Investment Commentary – October 2012

Paradox of Thrift

Now well into its fourth year, the European financial crisis continues to be the predominant dark cloud hanging over the investment world. While markets were recently placated by further accommodative monetary policy from the major central banks, a clear plan on how to resolve the region’s structural issues remains elusive. Last month, despite implementing aggressive austerity measures, the Spanish government announced that their fiscal deficit will miss targets for 2012, while also revising last year’s deficit upward from 8.9% to 9.3% of GDP. Spain joined a long list of Eurozone nations that have revised their debt and deficit targets higher despite draconian tax increases and spending cuts. Debt and deficit levels are also current “hot button” issues in the US with both political parties divided and the fiscal cliff looming. What is at issue is what many noted economists have referred to as the ”paradox of thrift”: the more that deleveraging and austerity are used to combat rising debts and deficits, the harder it becomes to reduce these sums due to their deleterious effect on the economy. The question of how much austerity to push – and how fast – lies at the heart of the developed world’s current economic woes.

TOP: Public Debt-to-GDP ratios – Canada (1994 to 1997) vs. Eurozone and US (2008 to 2011)                                                                                                                                                                                                                                                                      
BOTTOM: Fiscal deficit as a percentage of GDP – Canada (1994 to 1997) vs. Eurozone and US (2008 to 2011)

 

Source: Bloomberg | www.TradingEconomics.com

A recent paper from the MacDonald-Laurier Institute, an Ottawa-based public policy think tank, suggests that those countries currently mired in fiscal crisis could learn from Canada’s experience in the 1990’s. The graphs compare Canada’s public debt and deficit figures from 1994 to 1997 to current figures for the US, Spain, Italy and Greece. Not that long ago the Canadian economy faced similar fiscal strains, during which time Federal bonds lost their AAA status and the Wall Street Journal dubbed Canada an “honorary member of the Third world”. However, in 1995 the Canadian government focused on reining in entitlement spending, turning a $32 billion dollar shortfall into a $2.5 billion surplus in just 2 years. Federal spending declined from 22% of GDP to 15% in 2004, leading to 11 consecutive fiscal surpluses. These savings were used to pay down public debts, which went from over 100% of GDP in 1996 to a historically-low 67% in 2007. Most importantly, there was no “paradox of thrift”. The Canadian economy avoided a recession and outpaced all G7 nations in GDP growth in the decade following the reforms.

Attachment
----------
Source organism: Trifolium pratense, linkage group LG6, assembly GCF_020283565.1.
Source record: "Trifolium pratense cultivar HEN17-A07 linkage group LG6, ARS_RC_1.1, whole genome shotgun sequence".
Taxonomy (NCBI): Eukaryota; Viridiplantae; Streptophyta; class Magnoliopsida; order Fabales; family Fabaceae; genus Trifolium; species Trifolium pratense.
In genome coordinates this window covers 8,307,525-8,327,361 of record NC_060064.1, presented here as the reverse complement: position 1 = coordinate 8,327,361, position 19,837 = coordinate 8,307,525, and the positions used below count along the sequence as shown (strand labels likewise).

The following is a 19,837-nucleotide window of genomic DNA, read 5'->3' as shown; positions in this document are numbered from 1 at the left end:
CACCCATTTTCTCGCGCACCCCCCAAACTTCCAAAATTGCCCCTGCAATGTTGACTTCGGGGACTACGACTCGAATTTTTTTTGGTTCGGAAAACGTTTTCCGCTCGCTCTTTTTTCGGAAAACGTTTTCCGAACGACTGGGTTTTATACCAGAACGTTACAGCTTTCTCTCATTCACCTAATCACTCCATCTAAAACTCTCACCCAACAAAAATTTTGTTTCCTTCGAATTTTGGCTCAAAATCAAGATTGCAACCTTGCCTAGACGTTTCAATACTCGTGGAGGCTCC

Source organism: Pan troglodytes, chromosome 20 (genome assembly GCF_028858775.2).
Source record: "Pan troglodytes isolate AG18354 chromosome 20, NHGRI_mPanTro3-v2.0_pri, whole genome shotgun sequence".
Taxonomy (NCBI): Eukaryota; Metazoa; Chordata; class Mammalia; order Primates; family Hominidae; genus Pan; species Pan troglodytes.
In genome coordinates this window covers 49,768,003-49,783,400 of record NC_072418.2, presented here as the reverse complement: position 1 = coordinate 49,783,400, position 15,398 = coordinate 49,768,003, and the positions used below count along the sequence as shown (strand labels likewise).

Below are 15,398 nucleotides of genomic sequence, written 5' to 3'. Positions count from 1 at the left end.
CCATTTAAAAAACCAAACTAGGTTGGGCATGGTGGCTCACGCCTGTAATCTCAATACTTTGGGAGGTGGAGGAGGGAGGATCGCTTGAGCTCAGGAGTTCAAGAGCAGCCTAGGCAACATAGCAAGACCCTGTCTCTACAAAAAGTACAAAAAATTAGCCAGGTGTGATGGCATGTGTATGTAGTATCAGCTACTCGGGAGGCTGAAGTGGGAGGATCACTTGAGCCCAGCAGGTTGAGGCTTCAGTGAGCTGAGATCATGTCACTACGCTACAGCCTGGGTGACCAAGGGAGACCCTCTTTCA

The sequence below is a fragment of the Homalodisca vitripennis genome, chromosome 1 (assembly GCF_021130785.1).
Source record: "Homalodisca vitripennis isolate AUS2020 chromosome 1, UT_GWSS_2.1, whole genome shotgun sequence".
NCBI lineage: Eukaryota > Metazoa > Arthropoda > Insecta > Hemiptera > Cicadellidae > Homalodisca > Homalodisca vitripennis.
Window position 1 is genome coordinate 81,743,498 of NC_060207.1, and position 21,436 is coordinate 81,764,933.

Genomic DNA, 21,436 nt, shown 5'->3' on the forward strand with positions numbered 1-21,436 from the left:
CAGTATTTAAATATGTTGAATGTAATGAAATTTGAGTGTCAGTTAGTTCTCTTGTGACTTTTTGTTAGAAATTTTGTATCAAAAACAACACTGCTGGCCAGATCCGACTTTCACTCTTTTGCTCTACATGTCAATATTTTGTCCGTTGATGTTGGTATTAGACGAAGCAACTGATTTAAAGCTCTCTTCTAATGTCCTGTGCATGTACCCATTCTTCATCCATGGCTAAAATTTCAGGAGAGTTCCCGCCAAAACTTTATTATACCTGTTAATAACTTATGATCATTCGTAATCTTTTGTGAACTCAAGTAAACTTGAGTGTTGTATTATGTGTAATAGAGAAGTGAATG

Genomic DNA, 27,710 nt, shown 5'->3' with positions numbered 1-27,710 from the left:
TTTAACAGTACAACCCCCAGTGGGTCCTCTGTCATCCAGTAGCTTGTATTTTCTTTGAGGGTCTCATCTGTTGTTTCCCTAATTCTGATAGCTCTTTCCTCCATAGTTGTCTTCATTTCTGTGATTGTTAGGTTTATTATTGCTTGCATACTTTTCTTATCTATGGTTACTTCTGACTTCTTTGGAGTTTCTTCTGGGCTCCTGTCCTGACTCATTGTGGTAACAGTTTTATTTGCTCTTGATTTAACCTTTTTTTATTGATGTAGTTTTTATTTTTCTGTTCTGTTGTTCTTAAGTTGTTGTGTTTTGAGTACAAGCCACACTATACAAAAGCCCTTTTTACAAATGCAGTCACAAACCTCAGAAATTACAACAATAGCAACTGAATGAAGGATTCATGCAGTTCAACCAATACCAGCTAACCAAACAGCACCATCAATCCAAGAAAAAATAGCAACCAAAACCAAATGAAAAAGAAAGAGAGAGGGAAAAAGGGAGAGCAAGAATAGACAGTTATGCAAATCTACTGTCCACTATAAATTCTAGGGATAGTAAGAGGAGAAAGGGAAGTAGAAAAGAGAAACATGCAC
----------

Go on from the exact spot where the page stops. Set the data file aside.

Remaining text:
Admittedly, it is simplistic to suggest that the Canadian austerity experience in the 1990’s is an exact blueprint for today’s budgetary debacles. For instance, a significant increase in exports to the fast-growing US and Chinese economies helped offset the fiscal drag in Canada. Currently, with the world economy slowing, relying on an export-led boost to cushion austerity measures is a less-realistic option. However, one takeaway is the importance of monetary policy. A recent study by the International Monetary Fund concluded that while tax increases and budget cuts help, the common theme running through each successful austerity program – including Canada in the 1990’s – was easier monetary policies. This fact could be the silver lining in the dark investment clouds, as central bankers today remain firmly committed to ultra-accommodative monetary policies. Although some pundits and politicians paint a gloomy economic picture, past episodes suggest that today’s fiscal issues are not insurmountable.

At T.E.I.C. we continue to take a long-term view. Although equity prices are down for many European companies, the majority will weather this storm and come out of it intact. It is essentially a matter of when, not if. When the tide does turn, those who maintained exposure to European stocks will finally be rewarded for their patience.

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